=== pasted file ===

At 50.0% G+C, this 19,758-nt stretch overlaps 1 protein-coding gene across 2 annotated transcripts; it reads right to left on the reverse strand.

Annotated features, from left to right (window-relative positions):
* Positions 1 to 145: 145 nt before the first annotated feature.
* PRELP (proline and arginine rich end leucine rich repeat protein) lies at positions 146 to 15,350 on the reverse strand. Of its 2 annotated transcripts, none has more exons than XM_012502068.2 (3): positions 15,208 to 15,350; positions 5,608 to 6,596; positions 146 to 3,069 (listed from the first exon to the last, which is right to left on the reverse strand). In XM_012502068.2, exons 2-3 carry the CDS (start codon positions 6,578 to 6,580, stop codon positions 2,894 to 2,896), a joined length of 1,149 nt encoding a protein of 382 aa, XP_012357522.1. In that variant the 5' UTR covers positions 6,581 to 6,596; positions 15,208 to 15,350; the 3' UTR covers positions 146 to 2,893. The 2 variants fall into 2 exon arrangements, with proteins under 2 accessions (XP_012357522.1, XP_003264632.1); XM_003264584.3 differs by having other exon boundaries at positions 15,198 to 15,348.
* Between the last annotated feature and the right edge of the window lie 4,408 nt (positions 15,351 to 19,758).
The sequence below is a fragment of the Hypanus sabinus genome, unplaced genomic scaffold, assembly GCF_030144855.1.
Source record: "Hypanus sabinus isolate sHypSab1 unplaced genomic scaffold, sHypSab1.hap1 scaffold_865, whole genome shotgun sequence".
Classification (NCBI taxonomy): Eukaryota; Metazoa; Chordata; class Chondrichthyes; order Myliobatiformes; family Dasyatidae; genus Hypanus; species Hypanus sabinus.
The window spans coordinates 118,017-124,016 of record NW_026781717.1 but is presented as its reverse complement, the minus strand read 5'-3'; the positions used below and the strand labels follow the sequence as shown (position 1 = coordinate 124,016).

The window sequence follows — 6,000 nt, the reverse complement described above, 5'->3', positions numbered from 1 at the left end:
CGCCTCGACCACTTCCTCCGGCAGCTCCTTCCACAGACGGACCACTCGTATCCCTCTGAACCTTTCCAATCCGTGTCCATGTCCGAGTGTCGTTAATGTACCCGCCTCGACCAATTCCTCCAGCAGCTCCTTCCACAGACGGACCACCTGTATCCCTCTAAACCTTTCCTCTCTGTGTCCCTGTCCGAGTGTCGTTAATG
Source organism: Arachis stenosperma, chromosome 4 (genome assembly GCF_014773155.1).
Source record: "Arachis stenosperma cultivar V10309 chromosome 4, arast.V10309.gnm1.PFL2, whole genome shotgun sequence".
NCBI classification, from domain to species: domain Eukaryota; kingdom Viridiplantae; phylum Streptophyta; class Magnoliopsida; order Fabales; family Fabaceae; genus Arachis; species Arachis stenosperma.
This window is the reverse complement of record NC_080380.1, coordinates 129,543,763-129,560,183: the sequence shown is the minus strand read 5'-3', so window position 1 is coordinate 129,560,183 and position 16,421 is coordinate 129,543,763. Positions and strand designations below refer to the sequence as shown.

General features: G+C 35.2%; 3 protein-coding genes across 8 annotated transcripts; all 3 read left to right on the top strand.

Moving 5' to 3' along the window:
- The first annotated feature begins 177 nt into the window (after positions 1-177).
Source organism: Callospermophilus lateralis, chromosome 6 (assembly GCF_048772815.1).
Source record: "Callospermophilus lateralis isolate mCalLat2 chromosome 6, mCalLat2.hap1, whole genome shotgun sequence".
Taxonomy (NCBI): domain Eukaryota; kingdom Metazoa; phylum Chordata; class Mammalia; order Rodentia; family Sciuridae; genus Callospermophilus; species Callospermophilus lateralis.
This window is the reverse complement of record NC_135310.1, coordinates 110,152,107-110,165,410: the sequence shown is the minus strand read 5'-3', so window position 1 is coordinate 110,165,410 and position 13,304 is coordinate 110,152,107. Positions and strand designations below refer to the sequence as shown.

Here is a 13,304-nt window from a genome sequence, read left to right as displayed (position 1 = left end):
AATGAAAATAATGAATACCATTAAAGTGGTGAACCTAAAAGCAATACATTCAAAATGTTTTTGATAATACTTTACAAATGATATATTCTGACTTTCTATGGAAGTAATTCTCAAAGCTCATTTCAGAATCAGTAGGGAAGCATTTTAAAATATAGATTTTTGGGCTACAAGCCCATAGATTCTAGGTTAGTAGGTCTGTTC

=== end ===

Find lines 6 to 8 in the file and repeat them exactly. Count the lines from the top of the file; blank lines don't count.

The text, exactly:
The sequence below is a fragment of the Hypanus sabinus genome, unplaced genomic scaffold, assembly GCF_030144855.1.
Source record: "Hypanus sabinus isolate sHypSab1 unplaced genomic scaffold, sHypSab1.hap1 scaffold_865, whole genome shotgun sequence".
Classification (NCBI taxonomy): Eukaryota; Metazoa; Chordata; class Chondrichthyes; order Myliobatiformes; family Dasyatidae; genus Hypanus; species Hypanus sabinus.